In “Full Fathom Five” 1947 by Jackson Pollack, we find a non-representational painting with many elements of form and content that help us to interpret the work. First of all, the painting is asymmetrical and a-focal. The only balance to be found is in the repeated use of colors from a cool color palette. These cool colors give the painting a sense of strength. The manner in which these cool colors are administered in the painting evoke a sense of controlled chaos. This “controlled chaos” is a testament to Pollack’s “action painting” technique.
There are no lines in “Full Fathom Five.” The most apparent formal element in “Full Fathom Five” is the texture. Just looking at it, one can sense the layers of one oil splash over another. There are no softening brush strokes to even the texture and by looking one can sense that to touch the painting would be to feel ridges. Pollock also added nails, cigarette butts, tacks and coins to this work. These added elements make it very clear that it is texture that Pollock wants the viewer to focus on. There is no focal point in the painting. We are taken in by the painting as a whole and what engages us are the cool colors and, again, the texture.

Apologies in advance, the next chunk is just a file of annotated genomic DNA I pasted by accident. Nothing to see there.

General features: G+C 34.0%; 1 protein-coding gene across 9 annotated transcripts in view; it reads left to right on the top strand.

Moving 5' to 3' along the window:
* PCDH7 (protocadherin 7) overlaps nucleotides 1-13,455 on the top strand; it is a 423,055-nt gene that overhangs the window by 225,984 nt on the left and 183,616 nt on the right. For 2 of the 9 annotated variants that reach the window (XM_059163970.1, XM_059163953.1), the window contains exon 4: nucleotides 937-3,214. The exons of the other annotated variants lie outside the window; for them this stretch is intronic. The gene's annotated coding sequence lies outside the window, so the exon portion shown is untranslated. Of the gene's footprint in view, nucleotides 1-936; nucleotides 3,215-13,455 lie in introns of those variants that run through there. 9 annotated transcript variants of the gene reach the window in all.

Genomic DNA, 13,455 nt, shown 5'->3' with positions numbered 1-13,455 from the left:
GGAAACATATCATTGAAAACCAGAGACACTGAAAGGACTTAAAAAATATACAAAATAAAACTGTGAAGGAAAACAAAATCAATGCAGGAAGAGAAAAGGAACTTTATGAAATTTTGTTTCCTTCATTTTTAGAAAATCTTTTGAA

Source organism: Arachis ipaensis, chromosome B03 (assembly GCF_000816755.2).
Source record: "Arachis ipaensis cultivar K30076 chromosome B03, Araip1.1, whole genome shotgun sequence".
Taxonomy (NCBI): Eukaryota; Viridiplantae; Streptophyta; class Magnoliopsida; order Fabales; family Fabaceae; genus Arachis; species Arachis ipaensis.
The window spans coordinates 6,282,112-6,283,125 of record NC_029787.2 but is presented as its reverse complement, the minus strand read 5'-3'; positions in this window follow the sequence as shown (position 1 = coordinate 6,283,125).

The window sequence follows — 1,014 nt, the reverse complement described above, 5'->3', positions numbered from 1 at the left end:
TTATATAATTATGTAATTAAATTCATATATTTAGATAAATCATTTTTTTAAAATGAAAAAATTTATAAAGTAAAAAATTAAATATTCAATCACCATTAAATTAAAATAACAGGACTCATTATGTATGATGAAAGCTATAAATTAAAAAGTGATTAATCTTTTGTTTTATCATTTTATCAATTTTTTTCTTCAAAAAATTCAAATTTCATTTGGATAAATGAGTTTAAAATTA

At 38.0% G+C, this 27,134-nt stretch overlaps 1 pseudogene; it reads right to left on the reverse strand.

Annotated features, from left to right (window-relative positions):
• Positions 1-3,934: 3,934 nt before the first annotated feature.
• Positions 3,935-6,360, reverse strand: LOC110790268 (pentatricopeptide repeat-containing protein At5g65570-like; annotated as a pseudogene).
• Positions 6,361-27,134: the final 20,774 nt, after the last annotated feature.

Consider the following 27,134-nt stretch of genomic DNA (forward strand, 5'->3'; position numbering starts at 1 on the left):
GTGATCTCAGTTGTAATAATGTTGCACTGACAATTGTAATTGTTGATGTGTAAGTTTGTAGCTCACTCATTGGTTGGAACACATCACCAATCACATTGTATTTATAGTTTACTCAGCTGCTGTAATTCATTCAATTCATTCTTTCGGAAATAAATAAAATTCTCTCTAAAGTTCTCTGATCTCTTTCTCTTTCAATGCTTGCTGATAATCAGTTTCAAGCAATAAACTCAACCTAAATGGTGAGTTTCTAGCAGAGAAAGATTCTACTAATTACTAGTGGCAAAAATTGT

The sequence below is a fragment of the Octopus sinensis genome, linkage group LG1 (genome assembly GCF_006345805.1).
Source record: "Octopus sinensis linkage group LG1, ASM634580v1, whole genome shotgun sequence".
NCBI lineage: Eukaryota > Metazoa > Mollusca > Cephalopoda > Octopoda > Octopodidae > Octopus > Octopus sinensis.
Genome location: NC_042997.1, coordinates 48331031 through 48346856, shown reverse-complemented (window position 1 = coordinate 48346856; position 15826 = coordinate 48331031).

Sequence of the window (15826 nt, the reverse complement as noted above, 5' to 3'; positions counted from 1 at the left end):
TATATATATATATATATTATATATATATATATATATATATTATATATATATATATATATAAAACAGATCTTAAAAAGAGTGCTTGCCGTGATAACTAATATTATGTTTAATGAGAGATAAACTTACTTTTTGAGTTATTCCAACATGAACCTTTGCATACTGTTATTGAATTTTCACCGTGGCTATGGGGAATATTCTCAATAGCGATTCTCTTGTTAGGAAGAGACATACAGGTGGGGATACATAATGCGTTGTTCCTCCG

“Full Fathom Five” is a painting to be sensed. When we look at the painting we find no actual subject, no lines, and no focal point. The painting is asymmetrical. Nonetheless, “Full Fathom Five” is a powerful painting. The “invitation” to touch found in the texture of the painting is contrasted with the coolness in the color palette which suggests, “Leave me alone.”